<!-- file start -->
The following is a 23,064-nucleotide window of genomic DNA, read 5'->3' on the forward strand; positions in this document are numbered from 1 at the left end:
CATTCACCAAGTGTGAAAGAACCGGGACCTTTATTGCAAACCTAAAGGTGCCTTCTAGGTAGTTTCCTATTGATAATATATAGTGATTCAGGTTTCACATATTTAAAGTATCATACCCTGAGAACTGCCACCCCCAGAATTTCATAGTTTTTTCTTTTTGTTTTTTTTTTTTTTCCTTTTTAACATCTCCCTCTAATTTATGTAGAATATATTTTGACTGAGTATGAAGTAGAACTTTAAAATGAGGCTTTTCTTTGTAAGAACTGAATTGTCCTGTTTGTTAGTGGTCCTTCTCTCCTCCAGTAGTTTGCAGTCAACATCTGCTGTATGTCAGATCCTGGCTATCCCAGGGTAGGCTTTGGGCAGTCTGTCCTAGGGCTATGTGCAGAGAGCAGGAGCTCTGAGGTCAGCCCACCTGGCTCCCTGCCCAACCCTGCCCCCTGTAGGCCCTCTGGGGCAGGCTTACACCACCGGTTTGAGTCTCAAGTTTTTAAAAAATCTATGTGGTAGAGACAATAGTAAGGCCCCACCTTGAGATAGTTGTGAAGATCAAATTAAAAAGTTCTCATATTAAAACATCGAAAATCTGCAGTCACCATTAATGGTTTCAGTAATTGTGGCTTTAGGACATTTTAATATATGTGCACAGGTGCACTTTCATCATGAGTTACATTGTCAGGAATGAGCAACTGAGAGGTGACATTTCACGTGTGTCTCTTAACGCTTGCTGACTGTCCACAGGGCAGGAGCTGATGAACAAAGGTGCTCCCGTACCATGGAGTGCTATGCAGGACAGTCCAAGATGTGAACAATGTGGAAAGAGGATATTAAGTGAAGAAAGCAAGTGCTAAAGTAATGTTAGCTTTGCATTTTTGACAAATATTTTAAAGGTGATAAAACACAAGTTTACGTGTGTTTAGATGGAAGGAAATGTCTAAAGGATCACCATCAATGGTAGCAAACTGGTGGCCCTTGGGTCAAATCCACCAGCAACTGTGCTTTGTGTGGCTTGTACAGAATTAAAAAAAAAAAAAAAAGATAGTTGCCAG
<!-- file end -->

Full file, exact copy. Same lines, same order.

The following is a 23,064-nucleotide window of genomic DNA, read 5'->3' on the forward strand; positions in this document are numbered from 1 at the left end:
CATTCACCAAGTGTGAAAGAACCGGGACCTTTATTGCAAACCTAAAGGTGCCTTCTAGGTAGTTTCCTATTGATAATATATAGTGATTCAGGTTTCACATATTTAAAGTATCATACCCTGAGAACTGCCACCCCCAGAATTTCATAGTTTTTTCTTTTTGTTTTTTTTTTTTTTCCTTTTTAACATCTCCCTCTAATTTATGTAGAATATATTTTGACTGAGTATGAAGTAGAACTTTAAAATGAGGCTTTTCTTTGTAAGAACTGAATTGTCCTGTTTGTTAGTGGTCCTTCTCTCCTCCAGTAGTTTGCAGTCAACATCTGCTGTATGTCAGATCCTGGCTATCCCAGGGTAGGCTTTGGGCAGTCTGTCCTAGGGCTATGTGCAGAGAGCAGGAGCTCTGAGGTCAGCCCACCTGGCTCCCTGCCCAACCCTGCCCCCTGTAGGCCCTCTGGGGCAGGCTTACACCACCGGTTTGAGTCTCAAGTTTTTAAAAAATCTATGTGGTAGAGACAATAGTAAGGCCCCACCTTGAGATAGTTGTGAAGATCAAATTAAAAAGTTCTCATATTAAAACATCGAAAATCTGCAGTCACCATTAATGGTTTCAGTAATTGTGGCTTTAGGACATTTTAATATATGTGCACAGGTGCACTTTCATCATGAGTTACATTGTCAGGAATGAGCAACTGAGAGGTGACATTTCACGTGTGTCTCTTAACGCTTGCTGACTGTCCACAGGGCAGGAGCTGATGAACAAAGGTGCTCCCGTACCATGGAGTGCTATGCAGGACAGTCCAAGATGTGAACAATGTGGAAAGAGGATATTAAGTGAAGAAAGCAAGTGCTAAAGTAATGTTAGCTTTGCATTTTTGACAAATATTTTAAAGGTGATAAAACACAAGTTTACGTGTGTTTAGATGGAAGGAAATGTCTAAAGGATCACCATCAATGGTAGCAAACTGGTGGCCCTTGGGTCAAATCCACCAGCAACTGTGCTTTGTGTGGCTTGTACAGAATTAAAAAAAAAAAAAAAAGATAGTTGCCAG